Can incentives encourage children and teens to resist smoking?

The other side of the smoking coin is, of course, prevention, with children and young people being a key target for initiatives designed to stop people becoming smokers. The second new review looked at whether incentives are effective in preventing children and adolescents from starting to smoke.

Seven trials were included, six evaluating the Smoke free Class Competition (SFC), which has been widely used throughout Europe, including here in the UK. This is a schools-based programme in which classes of children, generally between the ages of 11 and 14, commit to not smoking and report regularly on their smoking status.  Classes with at least 90% of students being non-smokers at the end of six months are put forward into a competition to win prizes, usually through a lottery system. All the included studies were cluster trials, in which schools were the ‘clusters’ allocated to receive the intervention or not. Five trials of SFC, with 6362 people, had results that could be combined.

What did they find?

  • No statistically significant effect of SFC on preventing smoking uptake

How good is the evidence?

Not very good. There were not many studies suitable for inclusion in the review and there were a number of problems in the design, conduct and reporting of the trials. Here are some of the problems highlighted by the authors:

  • Interventions varied widely in the incentives offered, which may influence their effectiveness. Incentives described ranged from ice cream vouchers to cash prizes of up to 450 euros
  • Most studies were at risk of multiple biases, including the only study of SFC reporting a significant effect of the competition
  • There was a lot of missing data in the final analyses
  • It was not possible to get relevant data from the one trial that did not study the SFC
  • There are gaps in the evidence. For example, incomplete data and the small number of studies meant that it was not possible to assess whether the amount or type of incentive affected smoking prevention

The bottom line?

Incentive programmes have not been shown to prevent children and adolescents from starting smoking, but there is a lack of high quality evidence so their impact remains unknown.

Links:

Johnston V, Liberato S, Thomas D. Incentives for preventing smoking in children and adolescents. Cochrane Database of Systematic Reviews 2012, Issue 10. Art. No.: CD008645. DOI: 10.1002/14651858.CD008645.pub2. The Cochrane summary of this review is available here: http://summaries.cochrane.org/CD008645/do-incentives-help-keep-young-people-from-starting-to-smoke-in-the-medium-to-long-term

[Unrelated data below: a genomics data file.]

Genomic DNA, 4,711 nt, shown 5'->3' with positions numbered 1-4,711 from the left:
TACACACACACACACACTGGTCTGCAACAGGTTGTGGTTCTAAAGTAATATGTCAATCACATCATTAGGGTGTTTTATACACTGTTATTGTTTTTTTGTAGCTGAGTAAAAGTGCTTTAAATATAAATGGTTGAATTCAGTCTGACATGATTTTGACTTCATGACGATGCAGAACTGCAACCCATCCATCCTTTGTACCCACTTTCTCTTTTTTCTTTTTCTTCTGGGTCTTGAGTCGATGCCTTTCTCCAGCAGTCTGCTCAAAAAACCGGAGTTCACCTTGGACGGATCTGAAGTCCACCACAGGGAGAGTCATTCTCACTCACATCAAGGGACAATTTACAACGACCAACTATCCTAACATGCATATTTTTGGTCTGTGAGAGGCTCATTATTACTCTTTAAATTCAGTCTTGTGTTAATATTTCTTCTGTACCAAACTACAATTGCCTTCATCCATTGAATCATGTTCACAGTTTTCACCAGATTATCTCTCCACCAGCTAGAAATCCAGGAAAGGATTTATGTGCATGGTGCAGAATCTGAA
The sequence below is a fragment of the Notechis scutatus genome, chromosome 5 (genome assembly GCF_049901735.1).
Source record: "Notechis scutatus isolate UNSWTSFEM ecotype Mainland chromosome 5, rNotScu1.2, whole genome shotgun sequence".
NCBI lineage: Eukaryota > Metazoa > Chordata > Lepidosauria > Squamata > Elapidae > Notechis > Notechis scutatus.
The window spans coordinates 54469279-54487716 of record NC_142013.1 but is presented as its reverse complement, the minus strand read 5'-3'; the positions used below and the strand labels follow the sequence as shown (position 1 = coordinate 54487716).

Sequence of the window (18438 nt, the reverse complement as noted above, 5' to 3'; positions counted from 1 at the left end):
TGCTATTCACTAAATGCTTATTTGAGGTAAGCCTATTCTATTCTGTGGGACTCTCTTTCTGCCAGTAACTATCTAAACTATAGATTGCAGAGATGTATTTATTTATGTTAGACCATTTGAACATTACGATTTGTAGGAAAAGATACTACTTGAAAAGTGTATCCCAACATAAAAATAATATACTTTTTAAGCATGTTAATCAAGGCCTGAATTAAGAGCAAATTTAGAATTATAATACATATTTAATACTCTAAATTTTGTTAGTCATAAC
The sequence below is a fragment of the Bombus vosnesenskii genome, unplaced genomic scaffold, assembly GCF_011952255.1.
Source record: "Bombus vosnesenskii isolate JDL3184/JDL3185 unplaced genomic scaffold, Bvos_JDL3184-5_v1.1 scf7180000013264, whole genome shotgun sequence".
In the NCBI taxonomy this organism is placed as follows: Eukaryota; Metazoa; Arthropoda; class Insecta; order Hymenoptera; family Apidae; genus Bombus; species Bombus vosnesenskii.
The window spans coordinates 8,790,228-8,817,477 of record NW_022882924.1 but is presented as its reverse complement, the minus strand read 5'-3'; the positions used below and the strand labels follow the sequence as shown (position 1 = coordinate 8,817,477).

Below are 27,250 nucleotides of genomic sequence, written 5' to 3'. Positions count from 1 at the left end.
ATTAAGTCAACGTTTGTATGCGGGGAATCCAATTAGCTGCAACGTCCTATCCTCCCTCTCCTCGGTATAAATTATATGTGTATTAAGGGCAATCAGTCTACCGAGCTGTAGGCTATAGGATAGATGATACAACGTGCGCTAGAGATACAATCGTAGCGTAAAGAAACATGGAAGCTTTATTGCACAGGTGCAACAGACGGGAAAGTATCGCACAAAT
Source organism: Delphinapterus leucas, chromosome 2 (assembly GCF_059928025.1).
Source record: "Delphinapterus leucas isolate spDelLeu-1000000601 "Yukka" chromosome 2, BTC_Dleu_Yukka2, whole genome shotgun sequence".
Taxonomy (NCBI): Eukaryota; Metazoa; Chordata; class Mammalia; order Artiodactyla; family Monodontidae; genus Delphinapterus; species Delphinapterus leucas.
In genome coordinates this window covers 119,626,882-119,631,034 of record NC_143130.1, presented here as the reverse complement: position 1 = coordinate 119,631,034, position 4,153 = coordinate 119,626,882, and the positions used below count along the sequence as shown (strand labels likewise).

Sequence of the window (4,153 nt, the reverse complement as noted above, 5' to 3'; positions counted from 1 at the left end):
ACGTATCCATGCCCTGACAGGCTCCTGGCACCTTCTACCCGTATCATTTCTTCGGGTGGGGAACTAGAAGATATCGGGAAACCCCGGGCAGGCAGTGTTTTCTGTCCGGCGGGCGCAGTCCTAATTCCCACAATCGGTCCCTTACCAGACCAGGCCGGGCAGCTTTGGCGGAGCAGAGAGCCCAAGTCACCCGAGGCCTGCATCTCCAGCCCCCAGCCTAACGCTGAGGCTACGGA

You might also be interested in… This new systematic review, funded by the National Institute for Health Research’s Health Technology Assessment Programme, on telehealth for smoking cessation:

Chen Y, Madan J, Welton N, Yahaya I, Aveyard P, Bauld L, et al. Effectiveness and cost-effectiveness of computer and other electronic aids for smoking cessation: a systematic review and network meta-analysis. Health Technology Assessment 2012;16(38)  http://www.hta.ac.uk/execsumm/summ1638.htm

This new Public Health Guidance by the National Institute for Clinical Health and Excellence (NICE) on smokeless tobacco cessation in South Asian communities in the UK: National Institute for Clinical Health and Excellence.Smokeless tobacco cessation: South Asian communities.NICE Public Health Guidance 39.London: NICE, September 2012. http://guidance.nice.org.uk/PH39

This guidance has also been incorporated into a NICE Pathway available here: http://pathways.nice.org.uk/pathways/smokeless-tobacco-cessation-south-asian-communities

To coincide with ‘Stoptober’, The Centre for Reviews and Dissemination (CRD) has highlighted some key systematic reviews and additional NICE guidance on smoking cessation, including five other Cochrane reviews, on its website:  http://www.crd.york.ac.uk/crdweb/stoptober.asp

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Sarah Chapman

About Sarah Chapman

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Sarah's work as a Knowledge Broker at Cochrane UK focuses on disseminating Cochrane evidence through social media, including Evidently Cochrane blogs, blogshots and the ‘Evidence for Everyday’ series for nurses, midwives, allied health professionals and patients. A former registered general nurse, Sarah has a particular interest making evidence accessible and useful to practitioners and to others making decisions about health. Before joining Cochrane, Sarah also worked on systematic reviews for the University of Oxford and the Royal College of Nursing Institute, and obtained degrees in History from the University of Oxford and in the history of women’s health and illness in early modern England (MPhil., University of Reading).

1 Comments on this post

  1. Preventing kids from starting smoking has to be the ultimate aim. Once children start smoking it is difficult to convert them into non smokers until they have been smoking for many years. The more we can do early, the better for all surely.

    Lucie Kennedy / Reply

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